Part 2Last Chance to sail in the Shetlands this Summer
The Noop of Noss and Prehistoric Jarlshof,
The Noop of Noss
This is a very special place and I regard it as one of the top nature sights I have ever been to. It is only about five miles away from Lerwick as the crow flies but getting there is part of the fun.
Take the car and passenger ferry from Lerwick to Bressay that runs every half hour in summer and takes about seven minutes to cross. From there follow the sign to the island of Noss about three miles over the top of Bressay and down to the east side. You get a great view of Noss as you walk down to the foot ferry to Noss. The small inflatable ferry is run by Scot Nature and you get your own life jacket: if the red flag is flying it is too rough to run. Once on Noss the ferry driver will give you instructions on the island and areas to avoid, how long it may take and charge you for the ferry. All very helpful.
It is about a 90 minute walk to the Noop of Noss going anticlockwise around the island. Here’s what is says on Nature Scot website.
A very apt way to describe the Noop of Noss by Scot Nature
A seabird skyscraper
The towering 180-metre sea cliffs of Noss are dramatic. In summer especially, gannets, guillemots and fulmars seem to occupy every available nook on the cliffs. Marauding great skuas – or bonxies, as they’re known locally – nest further inland.Scot Nature
Jarlshof really is an extraordinary place
If you were amazed by Skara Brae on Orkney, then prepare to be even more astonished by Jarlshof. It’s just an hour’s bus ride south of Lerwick, near Sumburgh Head and the journey itself is interesting.
Here you can walk into neolithic buildings, touch them and look out the doorways to views that have only changed by the sea being a bit nearer.
You’ll find a fascinating sequence of buildings from different eras. The earliest homes, similar to those in Skara Brae, date back around 5000 years. However, Jarlshof has seen the rise and fall of structures across several periods.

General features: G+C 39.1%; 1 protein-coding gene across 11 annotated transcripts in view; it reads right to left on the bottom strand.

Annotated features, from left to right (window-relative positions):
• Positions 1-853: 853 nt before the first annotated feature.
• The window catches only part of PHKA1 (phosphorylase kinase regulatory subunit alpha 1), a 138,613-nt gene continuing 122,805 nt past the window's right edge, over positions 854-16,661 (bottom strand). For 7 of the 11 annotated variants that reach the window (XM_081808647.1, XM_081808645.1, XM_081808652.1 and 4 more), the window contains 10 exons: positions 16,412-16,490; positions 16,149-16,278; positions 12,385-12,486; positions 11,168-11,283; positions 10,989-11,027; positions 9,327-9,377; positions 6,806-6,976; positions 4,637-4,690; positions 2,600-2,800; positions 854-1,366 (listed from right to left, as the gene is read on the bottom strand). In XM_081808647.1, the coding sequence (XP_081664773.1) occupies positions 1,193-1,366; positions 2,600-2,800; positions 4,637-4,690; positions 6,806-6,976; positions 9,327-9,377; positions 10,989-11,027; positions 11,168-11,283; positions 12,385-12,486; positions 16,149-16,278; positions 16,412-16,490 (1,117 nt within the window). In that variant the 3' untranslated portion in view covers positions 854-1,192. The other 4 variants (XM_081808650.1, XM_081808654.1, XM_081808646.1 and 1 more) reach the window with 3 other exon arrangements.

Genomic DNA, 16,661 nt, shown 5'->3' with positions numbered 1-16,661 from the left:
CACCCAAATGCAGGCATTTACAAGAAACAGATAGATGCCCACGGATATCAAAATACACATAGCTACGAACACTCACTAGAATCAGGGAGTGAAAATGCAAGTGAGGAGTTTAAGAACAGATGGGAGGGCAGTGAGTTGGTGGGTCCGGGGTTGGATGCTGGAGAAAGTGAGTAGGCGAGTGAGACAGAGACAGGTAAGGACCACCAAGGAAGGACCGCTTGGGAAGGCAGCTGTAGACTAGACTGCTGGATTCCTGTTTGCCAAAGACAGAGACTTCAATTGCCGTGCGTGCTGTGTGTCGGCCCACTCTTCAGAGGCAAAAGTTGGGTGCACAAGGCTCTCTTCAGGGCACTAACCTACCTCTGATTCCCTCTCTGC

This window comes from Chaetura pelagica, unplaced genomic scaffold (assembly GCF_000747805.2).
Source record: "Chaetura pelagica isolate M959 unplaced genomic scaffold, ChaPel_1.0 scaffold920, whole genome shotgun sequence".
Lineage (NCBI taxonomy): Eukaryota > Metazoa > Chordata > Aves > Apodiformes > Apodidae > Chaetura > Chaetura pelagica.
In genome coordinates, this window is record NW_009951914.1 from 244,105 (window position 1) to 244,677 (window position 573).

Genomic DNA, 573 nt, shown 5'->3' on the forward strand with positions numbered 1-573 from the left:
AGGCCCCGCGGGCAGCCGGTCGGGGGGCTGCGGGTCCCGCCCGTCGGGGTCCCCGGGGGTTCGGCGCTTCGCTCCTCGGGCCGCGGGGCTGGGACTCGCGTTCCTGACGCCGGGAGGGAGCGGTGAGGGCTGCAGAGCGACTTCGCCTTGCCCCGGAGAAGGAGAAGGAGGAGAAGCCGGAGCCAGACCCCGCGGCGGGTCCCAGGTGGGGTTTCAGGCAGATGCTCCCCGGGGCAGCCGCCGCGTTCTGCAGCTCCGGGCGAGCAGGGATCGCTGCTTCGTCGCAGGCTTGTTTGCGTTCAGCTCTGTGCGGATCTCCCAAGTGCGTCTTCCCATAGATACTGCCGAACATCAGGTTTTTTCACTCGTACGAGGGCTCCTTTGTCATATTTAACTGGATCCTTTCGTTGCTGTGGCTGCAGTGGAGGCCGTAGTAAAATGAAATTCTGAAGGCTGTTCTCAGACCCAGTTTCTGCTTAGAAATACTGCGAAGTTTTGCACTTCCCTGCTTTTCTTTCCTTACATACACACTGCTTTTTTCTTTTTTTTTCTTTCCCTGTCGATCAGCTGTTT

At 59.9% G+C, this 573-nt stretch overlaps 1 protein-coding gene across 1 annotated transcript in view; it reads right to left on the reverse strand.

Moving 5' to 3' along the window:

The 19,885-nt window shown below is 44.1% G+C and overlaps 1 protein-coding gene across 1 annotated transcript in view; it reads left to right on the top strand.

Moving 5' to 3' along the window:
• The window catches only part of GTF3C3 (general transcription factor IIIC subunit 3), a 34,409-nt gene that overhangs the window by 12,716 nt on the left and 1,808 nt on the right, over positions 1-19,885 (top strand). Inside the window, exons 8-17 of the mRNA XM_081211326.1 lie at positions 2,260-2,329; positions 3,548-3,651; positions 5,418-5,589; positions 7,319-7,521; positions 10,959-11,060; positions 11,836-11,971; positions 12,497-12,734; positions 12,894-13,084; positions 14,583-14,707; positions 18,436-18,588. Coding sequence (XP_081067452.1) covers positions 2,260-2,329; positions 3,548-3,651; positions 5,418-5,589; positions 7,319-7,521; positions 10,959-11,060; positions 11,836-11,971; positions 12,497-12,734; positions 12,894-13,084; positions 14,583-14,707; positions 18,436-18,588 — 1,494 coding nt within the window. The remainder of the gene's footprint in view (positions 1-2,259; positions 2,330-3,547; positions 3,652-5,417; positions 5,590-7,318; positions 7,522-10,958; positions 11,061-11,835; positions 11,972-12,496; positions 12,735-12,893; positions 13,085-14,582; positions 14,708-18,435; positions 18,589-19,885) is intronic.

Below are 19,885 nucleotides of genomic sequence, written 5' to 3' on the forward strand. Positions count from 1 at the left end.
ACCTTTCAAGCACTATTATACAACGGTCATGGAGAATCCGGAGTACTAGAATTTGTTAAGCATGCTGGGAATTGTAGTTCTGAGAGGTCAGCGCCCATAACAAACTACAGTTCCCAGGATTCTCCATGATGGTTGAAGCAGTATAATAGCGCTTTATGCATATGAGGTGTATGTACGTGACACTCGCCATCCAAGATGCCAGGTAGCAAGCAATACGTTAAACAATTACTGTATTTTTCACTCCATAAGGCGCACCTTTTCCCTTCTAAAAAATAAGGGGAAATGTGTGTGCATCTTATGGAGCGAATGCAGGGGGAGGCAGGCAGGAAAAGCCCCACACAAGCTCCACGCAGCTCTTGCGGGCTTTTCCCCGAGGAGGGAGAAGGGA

Starting with the Neolithic era, known as the New Stone Age, we encounter the earliest settlement remains from around 3600 BC. After a bit of a gap, we enter the Bronze Age, which spanned from 1800 to 800 BC. Interestingly, this era highlights the significance of international trade, as the production of bronze required tin, primarily sourced from Cornwall. Nothing new in trade then.
Moving forward, we step into the Iron Age, where the landscape is adorned with intriguing wheelhouses, built between 800 BC and 400 AD. These circular structures showcase the architectural ingenuity of the time.
Enter the remaining half of an enormous twin walled broch, majestic stone towers that once dominated the horizon. The Norse period also left its mark here, reminding us of the cultural influences that shaped this site.
But the surprises don’t end there. Jarlshof has building remains from the Pictish period and Viking long houses. Right next to a mediaeval farm, offering a glimpse into the agricultural practices of that era. And as a grand finale, we come across the Lairds House, which emerged around 1500, reflecting a more recent chapter in Jarlshof’s story.
We met a couple of would-be Picts but they failed to impress us.
Bus through the villages and hamlets
If you time it right you can catch the 3:12 bus back to Lerwick in term time, the bus picks up school children and diverts off the main road to drop them off in tiny hamlets and villages. The bus is a fair size but the roads are tiny so you get a really interesting scenic tour.
Lerwick Museum is both FREE and fascinating.